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PC Pro – July 2022

PC Pro – July 2022
English | 134 pages | pdf | 66.53 MB

If I don’t reply to your email, I’m probably lost in a jungle

Email engulfs me. I have my personal email, my PC Pro magazine email, my Future Publishing email, my own company email, and numerous others that I auto-forward to the most relevant address. That’s quite aside from all the other ways that people get in touch.
Perhaps in a throwback to Google+, one of Google’s many failed attempts to create a social network, I think of messaging as a trio of circles. There’s my personal, inner circle that communicates via messaging apps – primarily WhatsApp, that curse and blessing of modern times. Then I have a middle, professional, day-to-day circle centred on Slack.
But my third circle, email, is the big challenge. Because has been around for all 28 years of this magazine’s existence, it’s on every database known to man, woman and AI being. Quite aside from this I have a guessable Future email address that, despite its youth, is already building a firm following from PR companies. I’m also the triage mechanism for and When there’s a problem with our software download service, I know about it!
I would love to say that I catch all these emails, and when I’m sitting at my desk, beavering away on an average day, it isn’t a problem. I can keep on top of my emails because Outlook is always open and, if I can, I quickly respond. The only ones I have an issue with are those that include four or five points, as I can’t knock out a two-minute reply. And then I find that two weeks have passed and I haven’t responded. Immediacy, in my flawed human mind, overrides importance. Even worse is when I have the temerity to take time off work, because the build-up of thousands of emails is very difficult to blast through with any accuracy. I do my best, honest, but I miss some.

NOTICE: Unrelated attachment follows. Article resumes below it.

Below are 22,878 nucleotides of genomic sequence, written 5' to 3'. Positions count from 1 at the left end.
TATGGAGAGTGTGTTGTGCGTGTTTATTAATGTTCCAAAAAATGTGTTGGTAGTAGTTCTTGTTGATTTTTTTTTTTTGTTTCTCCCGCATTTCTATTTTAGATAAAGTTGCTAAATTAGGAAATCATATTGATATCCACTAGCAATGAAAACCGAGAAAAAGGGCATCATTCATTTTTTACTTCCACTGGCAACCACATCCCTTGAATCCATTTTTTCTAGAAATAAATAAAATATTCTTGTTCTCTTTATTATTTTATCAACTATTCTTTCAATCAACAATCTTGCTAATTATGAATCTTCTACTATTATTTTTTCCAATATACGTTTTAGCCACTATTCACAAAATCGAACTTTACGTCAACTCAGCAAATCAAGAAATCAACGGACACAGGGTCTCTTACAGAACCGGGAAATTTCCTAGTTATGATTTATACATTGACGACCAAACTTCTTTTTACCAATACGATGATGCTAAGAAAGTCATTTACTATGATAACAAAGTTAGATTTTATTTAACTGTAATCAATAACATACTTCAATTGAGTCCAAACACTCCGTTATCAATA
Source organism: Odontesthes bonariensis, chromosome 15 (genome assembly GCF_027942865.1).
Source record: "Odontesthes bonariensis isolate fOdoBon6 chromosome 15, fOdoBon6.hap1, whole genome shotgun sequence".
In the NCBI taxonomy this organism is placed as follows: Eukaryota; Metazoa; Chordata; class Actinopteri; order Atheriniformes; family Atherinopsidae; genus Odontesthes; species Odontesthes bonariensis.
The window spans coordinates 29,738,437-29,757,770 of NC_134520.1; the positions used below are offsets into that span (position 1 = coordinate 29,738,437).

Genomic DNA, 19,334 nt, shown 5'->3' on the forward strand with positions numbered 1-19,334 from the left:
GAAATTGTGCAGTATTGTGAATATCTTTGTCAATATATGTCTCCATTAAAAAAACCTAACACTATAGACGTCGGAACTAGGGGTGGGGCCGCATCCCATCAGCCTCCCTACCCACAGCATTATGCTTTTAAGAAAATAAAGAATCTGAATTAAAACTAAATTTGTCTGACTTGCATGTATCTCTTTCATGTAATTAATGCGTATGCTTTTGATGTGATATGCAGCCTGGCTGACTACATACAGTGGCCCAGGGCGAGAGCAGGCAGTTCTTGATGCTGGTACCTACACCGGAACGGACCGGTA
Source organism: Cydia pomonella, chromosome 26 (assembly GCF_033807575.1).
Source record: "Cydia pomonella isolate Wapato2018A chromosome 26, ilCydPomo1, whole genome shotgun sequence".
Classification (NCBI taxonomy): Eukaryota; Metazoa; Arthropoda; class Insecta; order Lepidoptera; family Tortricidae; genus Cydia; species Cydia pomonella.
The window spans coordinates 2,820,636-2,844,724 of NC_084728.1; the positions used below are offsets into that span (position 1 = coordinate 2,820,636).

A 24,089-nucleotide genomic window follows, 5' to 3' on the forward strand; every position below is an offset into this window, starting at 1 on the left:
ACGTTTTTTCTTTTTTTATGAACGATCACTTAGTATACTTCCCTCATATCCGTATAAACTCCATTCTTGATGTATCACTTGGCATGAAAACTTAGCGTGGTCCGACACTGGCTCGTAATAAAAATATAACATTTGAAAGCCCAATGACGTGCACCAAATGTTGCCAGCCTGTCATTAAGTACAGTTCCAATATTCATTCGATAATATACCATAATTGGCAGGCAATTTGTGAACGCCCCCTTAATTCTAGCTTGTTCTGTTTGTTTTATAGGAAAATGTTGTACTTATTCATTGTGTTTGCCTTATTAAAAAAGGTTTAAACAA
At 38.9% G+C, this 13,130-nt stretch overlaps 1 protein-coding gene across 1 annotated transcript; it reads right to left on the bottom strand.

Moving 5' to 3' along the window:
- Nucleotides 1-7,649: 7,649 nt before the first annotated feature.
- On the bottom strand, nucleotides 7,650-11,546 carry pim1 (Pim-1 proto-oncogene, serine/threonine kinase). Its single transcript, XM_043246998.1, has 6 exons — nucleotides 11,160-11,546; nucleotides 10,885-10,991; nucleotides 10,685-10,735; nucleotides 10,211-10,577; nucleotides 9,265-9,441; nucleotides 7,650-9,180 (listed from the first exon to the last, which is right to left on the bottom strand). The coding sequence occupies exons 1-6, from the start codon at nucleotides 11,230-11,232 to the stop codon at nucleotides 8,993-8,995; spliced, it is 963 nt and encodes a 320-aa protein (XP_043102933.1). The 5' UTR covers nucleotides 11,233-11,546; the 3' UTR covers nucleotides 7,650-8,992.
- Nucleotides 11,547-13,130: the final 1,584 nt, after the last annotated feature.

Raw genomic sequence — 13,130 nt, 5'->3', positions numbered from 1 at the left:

I’m not alone. Millions of people suffer from the same email problems I do, with no hint of a solution in sight. The central issue is that what we now consider email was codified in 1977 as part of Arpanet, the forerunner to the internet developed by the US Defense Department, and how could anyone in the days of Carter and Callaghan have anticipated the sheer scale of communication in our 2022 world?
Email isn’t going to disappear, and it remains important for any communications where evidence trails play a part, but most items in my inboxes are as irrelevant as they are ephemeral. Out of date within a day, a week. Puff, they could disappear – or at least be automatically archived so the only time I see them again is when
I actively search for them. So, dear Microsoft, that’s what I want. An Outlook fit for the modern age, with such astounding AI that it’s a true mini-me, so I only see what’s important. I’m open to third-party solutions, but rivals such as em Client and Thunderbird simply don’t do it for me. Outlook, flawed behemoth that it is, remains my best bet.
Right now, I’m trapped in a jungle of email, with as much hope of reaching inbox zero as I have of winning Wimbledon. So if I don’t reply to your email to, I promise I’m not being rude. I’m just flawed.

Tim Danton

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